“Don’t worry,” the policeman friend said, “you appear to have acted correctly. You waited and phoned the ambulance too that shows a lot. They will probably give you a medal.”

Raymond looked across to me, “what do you think Basho?”

“How long have you been teaching Raymond?” I asked him.

“18 years.”

“Mate, you will have hundreds of students willing to give you a character statement. Don’t worry.”

“Yeah,” said the policeman friend, “I will give you one too, just get them to call me. You have my number.”

“Yeah,” broke in one of our other friends, laughing, “and if you need one from a bricklayer, let me know!”

We all laughed, except Raymond. The others went back to describing the event to each other excitedly. Raymond remained quiet.

“Look,” I said, “I know how you feel. Guilty, right?”

“I was so close to killing him. Maybe I was excessive.” He sounded unsure of himself.

“Take your time,” I said, “you just need to work through this.”

Raymond’s reaction to the event was not unusual. Where one might expect him to be happy, elated and empowered by single headedly defeating three muggers, in fact he was badly shaken by it. The huge amount of danger he had been exposed to had put his mind into shock. What if he had lost the fight? Would he have been stabbed to death? These things were running through his mind again and again, playing over different outcomes, a mental state the French call, L’esprit de l’escalier” or in English, “the spirit of the staircase.” Such feelings are very common after a violent situation. At the moment Raymond saw the knife, and his reactions took over, his brain ordered his glands to dump all sorts of chemicals into the blood. These chemicals made him stronger, faster and narrowed his vision. It also made his blood coagulate quicker and his mind process faster so that the entire event seemed to be happening in slow motion.

One side effect of such a body reaction is the feeling of either terror or rage. The ‘beast’ inside is unleashed and takes over the body. For martial artists, this is channelled through our training. By the endless repetition of techniques, basics and kata we have conditioned ourselves to act in a certain way under pressure. The downside is trying to control that rage with ‘the beast unleashed’. Our civilised brains, the part of us that doesn’t want to hurt anyone, fights for control. For some, like Raymond, it succeeds. For others, the beast wins and tragedy happens; someone gets killed.

Regardless of the outcome, the chemicals burn the event into the memory and what Raymond was feeling was essentially survivors guilt. Guilt for having lived through a traumatic experience, prevailed against the odds and having almost killed in the defence of his life.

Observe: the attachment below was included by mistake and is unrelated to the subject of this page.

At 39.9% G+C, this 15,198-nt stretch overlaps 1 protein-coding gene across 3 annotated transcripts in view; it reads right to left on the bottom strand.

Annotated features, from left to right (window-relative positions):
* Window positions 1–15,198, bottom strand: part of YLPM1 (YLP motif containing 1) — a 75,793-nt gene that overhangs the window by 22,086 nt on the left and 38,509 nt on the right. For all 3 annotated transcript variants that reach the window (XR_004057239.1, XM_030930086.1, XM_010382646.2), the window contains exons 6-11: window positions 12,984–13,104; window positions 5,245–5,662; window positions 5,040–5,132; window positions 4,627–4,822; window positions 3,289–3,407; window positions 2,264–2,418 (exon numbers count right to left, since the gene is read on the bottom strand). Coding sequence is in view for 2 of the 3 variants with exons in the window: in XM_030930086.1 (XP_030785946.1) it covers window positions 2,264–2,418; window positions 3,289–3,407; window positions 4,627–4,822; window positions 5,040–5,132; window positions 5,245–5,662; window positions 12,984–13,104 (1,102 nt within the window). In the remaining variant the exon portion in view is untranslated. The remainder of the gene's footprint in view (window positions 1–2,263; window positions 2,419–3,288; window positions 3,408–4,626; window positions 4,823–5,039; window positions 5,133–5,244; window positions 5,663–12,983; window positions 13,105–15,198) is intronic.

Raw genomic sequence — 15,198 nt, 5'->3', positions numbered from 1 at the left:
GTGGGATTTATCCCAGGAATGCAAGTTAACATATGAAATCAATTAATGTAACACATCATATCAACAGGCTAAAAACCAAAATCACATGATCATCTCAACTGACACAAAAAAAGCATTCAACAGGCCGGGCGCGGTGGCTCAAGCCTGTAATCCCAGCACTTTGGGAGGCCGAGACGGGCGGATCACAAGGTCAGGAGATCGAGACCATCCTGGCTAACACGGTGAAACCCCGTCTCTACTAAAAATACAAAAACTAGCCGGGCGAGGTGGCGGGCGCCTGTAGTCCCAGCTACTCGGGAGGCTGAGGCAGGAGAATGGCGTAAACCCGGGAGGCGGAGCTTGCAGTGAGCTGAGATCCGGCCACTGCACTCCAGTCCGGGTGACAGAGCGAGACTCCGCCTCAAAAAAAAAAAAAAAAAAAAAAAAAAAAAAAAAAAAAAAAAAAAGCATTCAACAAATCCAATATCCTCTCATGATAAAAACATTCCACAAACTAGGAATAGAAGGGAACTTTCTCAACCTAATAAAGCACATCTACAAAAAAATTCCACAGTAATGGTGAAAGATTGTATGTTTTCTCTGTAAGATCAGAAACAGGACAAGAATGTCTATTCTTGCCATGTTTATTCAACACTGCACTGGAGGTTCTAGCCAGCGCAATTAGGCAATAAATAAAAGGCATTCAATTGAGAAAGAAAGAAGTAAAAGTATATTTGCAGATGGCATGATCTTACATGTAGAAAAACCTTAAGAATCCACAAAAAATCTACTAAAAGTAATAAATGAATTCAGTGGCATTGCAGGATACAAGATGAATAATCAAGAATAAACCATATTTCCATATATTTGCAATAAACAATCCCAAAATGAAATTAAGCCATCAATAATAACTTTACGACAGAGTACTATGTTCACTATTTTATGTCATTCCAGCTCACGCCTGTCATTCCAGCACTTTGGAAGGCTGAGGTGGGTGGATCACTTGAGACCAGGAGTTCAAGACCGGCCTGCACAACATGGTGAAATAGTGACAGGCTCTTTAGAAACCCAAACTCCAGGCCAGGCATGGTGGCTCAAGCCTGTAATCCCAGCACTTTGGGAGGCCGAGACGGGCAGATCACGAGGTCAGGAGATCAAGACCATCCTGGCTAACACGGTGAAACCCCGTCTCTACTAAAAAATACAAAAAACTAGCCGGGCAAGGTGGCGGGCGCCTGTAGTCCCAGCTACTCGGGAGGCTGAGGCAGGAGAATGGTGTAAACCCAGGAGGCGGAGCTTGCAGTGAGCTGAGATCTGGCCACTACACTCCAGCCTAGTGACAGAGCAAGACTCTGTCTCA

The part of British law that covers self-defence has been clearly written to take this mental state into account. The police arrested Raymond and made him make a statement very quickly after the event. At this point he was either still pumped full of adrenaline (making him more talkative) or coming down off the chemicals in his blood stream (making him feel down and possibly needing to “offload”). The police are trained to take advantage of this situation to get the truth out and down on paper. Therefore, your statement is the most important thing to get right. People acting in self-defence have still gone to prison because of what they put in their statement. Knowing not ‘what to say’, rather ‘how to say it’ is going to be the second ordeal you face on a day this happens to you. The law is available in clear and understandable terms at the following government web address:

The question of how to translate the mental part of combat into training is the primary challenge for instructors. Most doctrines teach that building muscle memory is the way to go, and it is often said that a thousand repetitions of a technique will embed it into instinct. While this appears to be true, there is a large question left outstanding; if we are not teaching people how to cope mentally, then are we teaching them to freeze up and fail at the vital moment. On the other hand, it is important to avoid fully automatic instant responses and end up battering someone honestly asking for directions. It is a balance that forms the hardest part of training and teaching. How many instructors inadvertently teach techniques that kill, sometimes tacked onto a disarming technique as an afterthought? Instructors spend all their lives teaching how to deal with the physical outcomes of conflict, but is it not equally important to understand and teach the mental aspects?

While objective answers to these questions may be impossible, it is surely vital that the class and the instructor considers the questions.

The next week I met up with Raymond again. He told me that he had re-visited the police station and been told that all three men were still in hospital. However, he was also told that the police were not going to press any charges against him. He looked most relieved. He was free of the event legally, I only hope that he is able to free his mind as well.

Basho has been in the martial arts for 18 years and holds a 1st Dan instructor grade in Taekwondo. He recently returned from a year touring the far east.